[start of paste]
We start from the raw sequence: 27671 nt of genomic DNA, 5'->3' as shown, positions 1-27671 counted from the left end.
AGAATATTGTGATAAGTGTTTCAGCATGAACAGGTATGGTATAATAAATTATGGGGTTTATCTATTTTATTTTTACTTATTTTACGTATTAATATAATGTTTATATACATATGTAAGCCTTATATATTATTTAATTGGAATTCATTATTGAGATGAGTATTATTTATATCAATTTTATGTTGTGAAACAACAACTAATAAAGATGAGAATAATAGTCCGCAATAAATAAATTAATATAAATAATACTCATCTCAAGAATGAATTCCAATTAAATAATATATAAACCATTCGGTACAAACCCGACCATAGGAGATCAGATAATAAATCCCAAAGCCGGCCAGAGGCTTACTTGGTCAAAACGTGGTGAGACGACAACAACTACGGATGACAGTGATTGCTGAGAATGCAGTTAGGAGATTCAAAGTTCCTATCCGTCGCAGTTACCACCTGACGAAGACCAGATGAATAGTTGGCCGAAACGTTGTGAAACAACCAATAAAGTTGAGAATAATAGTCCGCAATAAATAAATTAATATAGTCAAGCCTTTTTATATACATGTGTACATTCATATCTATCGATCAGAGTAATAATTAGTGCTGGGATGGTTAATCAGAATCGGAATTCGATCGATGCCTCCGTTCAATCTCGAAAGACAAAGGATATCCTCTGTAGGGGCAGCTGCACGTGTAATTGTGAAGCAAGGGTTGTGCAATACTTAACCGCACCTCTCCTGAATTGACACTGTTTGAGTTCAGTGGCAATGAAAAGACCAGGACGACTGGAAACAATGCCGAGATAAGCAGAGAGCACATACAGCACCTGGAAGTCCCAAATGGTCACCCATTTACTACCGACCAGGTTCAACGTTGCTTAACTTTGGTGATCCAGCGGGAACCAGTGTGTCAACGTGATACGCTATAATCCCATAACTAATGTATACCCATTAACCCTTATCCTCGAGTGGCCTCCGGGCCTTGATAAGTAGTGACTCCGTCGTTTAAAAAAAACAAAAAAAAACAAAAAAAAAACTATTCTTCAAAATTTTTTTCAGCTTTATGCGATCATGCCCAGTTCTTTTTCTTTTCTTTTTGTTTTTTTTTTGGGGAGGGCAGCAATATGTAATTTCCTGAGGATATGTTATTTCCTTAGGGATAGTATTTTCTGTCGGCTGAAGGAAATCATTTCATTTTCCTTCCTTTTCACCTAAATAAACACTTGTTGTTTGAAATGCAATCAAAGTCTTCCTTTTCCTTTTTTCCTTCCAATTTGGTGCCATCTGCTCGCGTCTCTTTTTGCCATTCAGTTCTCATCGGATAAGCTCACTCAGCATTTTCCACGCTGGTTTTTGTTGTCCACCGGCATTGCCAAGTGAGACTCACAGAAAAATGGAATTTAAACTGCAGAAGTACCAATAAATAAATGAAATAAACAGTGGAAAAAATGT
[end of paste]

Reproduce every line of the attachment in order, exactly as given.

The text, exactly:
We start from the raw sequence: 27671 nt of genomic DNA, 5'->3' as shown, positions 1-27671 counted from the left end.
AGAATATTGTGATAAGTGTTTCAGCATGAACAGGTATGGTATAATAAATTATGGGGTTTATCTATTTTATTTTTACTTATTTTACGTATTAATATAATGTTTATATACATATGTAAGCCTTATATATTATTTAATTGGAATTCATTATTGAGATGAGTATTATTTATATCAATTTTATGTTGTGAAACAACAACTAATAAAGATGAGAATAATAGTCCGCAATAAATAAATTAATATAAATAATACTCATCTCAAGAATGAATTCCAATTAAATAATATATAAACCATTCGGTACAAACCCGACCATAGGAGATCAGATAATAAATCCCAAAGCCGGCCAGAGGCTTACTTGGTCAAAACGTGGTGAGACGACAACAACTACGGATGACAGTGATTGCTGAGAATGCAGTTAGGAGATTCAAAGTTCCTATCCGTCGCAGTTACCACCTGACGAAGACCAGATGAATAGTTGGCCGAAACGTTGTGAAACAACCAATAAAGTTGAGAATAATAGTCCGCAATAAATAAATTAATATAGTCAAGCCTTTTTATATACATGTGTACATTCATATCTATCGATCAGAGTAATAATTAGTGCTGGGATGGTTAATCAGAATCGGAATTCGATCGATGCCTCCGTTCAATCTCGAAAGACAAAGGATATCCTCTGTAGGGGCAGCTGCACGTGTAATTGTGAAGCAAGGGTTGTGCAATACTTAACCGCACCTCTCCTGAATTGACACTGTTTGAGTTCAGTGGCAATGAAAAGACCAGGACGACTGGAAACAATGCCGAGATAAGCAGAGAGCACATACAGCACCTGGAAGTCCCAAATGGTCACCCATTTACTACCGACCAGGTTCAACGTTGCTTAACTTTGGTGATCCAGCGGGAACCAGTGTGTCAACGTGATACGCTATAATCCCATAACTAATGTATACCCATTAACCCTTATCCTCGAGTGGCCTCCGGGCCTTGATAAGTAGTGACTCCGTCGTTTAAAAAAAACAAAAAAAAACAAAAAAAAAACTATTCTTCAAAATTTTTTTCAGCTTTATGCGATCATGCCCAGTTCTTTTTCTTTTCTTTTTGTTTTTTTTTTGGGGAGGGCAGCAATATGTAATTTCCTGAGGATATGTTATTTCCTTAGGGATAGTATTTTCTGTCGGCTGAAGGAAATCATTTCATTTTCCTTCCTTTTCACCTAAATAAACACTTGTTGTTTGAAATGCAATCAAAGTCTTCCTTTTCCTTTTTTCCTTCCAATTTGGTGCCATCTGCTCGCGTCTCTTTTTGCCATTCAGTTCTCATCGGATAAGCTCACTCAGCATTTTCCACGCTGGTTTTTGTTGTCCACCGGCATTGCCAAGTGAGACTCACAGAAAAATGGAATTTAAACTGCAGAAGTACCAATAAATAAATGAAATAAACAGTGGAAAAAATGT